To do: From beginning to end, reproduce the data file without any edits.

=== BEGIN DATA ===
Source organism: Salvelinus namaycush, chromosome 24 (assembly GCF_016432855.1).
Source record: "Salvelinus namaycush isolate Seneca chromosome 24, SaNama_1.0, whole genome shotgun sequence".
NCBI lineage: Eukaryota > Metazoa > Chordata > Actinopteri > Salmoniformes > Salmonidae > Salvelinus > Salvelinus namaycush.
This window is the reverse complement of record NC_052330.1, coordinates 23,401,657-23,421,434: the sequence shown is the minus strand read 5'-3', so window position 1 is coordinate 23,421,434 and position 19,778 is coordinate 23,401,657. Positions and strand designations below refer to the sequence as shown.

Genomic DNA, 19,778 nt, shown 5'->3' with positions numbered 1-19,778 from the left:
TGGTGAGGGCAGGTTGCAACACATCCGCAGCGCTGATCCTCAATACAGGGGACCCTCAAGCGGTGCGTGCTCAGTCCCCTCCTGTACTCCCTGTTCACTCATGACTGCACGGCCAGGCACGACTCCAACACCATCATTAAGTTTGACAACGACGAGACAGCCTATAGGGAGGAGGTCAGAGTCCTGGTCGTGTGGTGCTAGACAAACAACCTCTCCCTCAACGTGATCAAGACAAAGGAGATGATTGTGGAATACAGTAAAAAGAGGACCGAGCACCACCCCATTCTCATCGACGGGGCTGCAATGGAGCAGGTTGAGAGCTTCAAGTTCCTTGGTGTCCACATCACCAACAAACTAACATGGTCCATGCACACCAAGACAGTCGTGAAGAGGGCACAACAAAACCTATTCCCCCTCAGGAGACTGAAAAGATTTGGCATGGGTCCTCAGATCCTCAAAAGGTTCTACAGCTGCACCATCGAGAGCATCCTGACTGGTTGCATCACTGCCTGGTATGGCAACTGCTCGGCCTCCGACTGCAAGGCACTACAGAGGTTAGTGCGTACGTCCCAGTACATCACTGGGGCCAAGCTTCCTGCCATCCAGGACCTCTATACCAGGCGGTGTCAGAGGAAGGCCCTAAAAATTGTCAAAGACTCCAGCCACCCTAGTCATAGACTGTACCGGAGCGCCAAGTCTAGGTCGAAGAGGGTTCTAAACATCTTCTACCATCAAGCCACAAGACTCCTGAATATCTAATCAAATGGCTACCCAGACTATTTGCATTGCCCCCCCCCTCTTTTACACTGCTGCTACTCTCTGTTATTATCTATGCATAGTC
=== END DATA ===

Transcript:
Source organism: Salvelinus namaycush, chromosome 24 (assembly GCF_016432855.1).
Source record: "Salvelinus namaycush isolate Seneca chromosome 24, SaNama_1.0, whole genome shotgun sequence".
NCBI lineage: Eukaryota > Metazoa > Chordata > Actinopteri > Salmoniformes > Salmonidae > Salvelinus > Salvelinus namaycush.
This window is the reverse complement of record NC_052330.1, coordinates 23,401,657-23,421,434: the sequence shown is the minus strand read 5'-3', so window position 1 is coordinate 23,421,434 and position 19,778 is coordinate 23,401,657. Positions and strand designations below refer to the sequence as shown.

Genomic DNA, 19,778 nt, shown 5'->3' with positions numbered 1-19,778 from the left:
TGGTGAGGGCAGGTTGCAACACATCCGCAGCGCTGATCCTCAATACAGGGGACCCTCAAGCGGTGCGTGCTCAGTCCCCTCCTGTACTCCCTGTTCACTCATGACTGCACGGCCAGGCACGACTCCAACACCATCATTAAGTTTGACAACGACGAGACAGCCTATAGGGAGGAGGTCAGAGTCCTGGTCGTGTGGTGCTAGACAAACAACCTCTCCCTCAACGTGATCAAGACAAAGGAGATGATTGTGGAATACAGTAAAAAGAGGACCGAGCACCACCCCATTCTCATCGACGGGGCTGCAATGGAGCAGGTTGAGAGCTTCAAGTTCCTTGGTGTCCACATCACCAACAAACTAACATGGTCCATGCACACCAAGACAGTCGTGAAGAGGGCACAACAAAACCTATTCCCCCTCAGGAGACTGAAAAGATTTGGCATGGGTCCTCAGATCCTCAAAAGGTTCTACAGCTGCACCATCGAGAGCATCCTGACTGGTTGCATCACTGCCTGGTATGGCAACTGCTCGGCCTCCGACTGCAAGGCACTACAGAGGTTAGTGCGTACGTCCCAGTACATCACTGGGGCCAAGCTTCCTGCCATCCAGGACCTCTATACCAGGCGGTGTCAGAGGAAGGCCCTAAAAATTGTCAAAGACTCCAGCCACCCTAGTCATAGACTGTACCGGAGCGCCAAGTCTAGGTCGAAGAGGGTTCTAAACATCTTCTACCATCAAGCCACAAGACTCCTGAATATCTAATCAAATGGCTACCCAGACTATTTGCATTGCCCCCCCCCTCTTTTACACTGCTGCTACTCTCTGTTATTATCTATGCATAGTC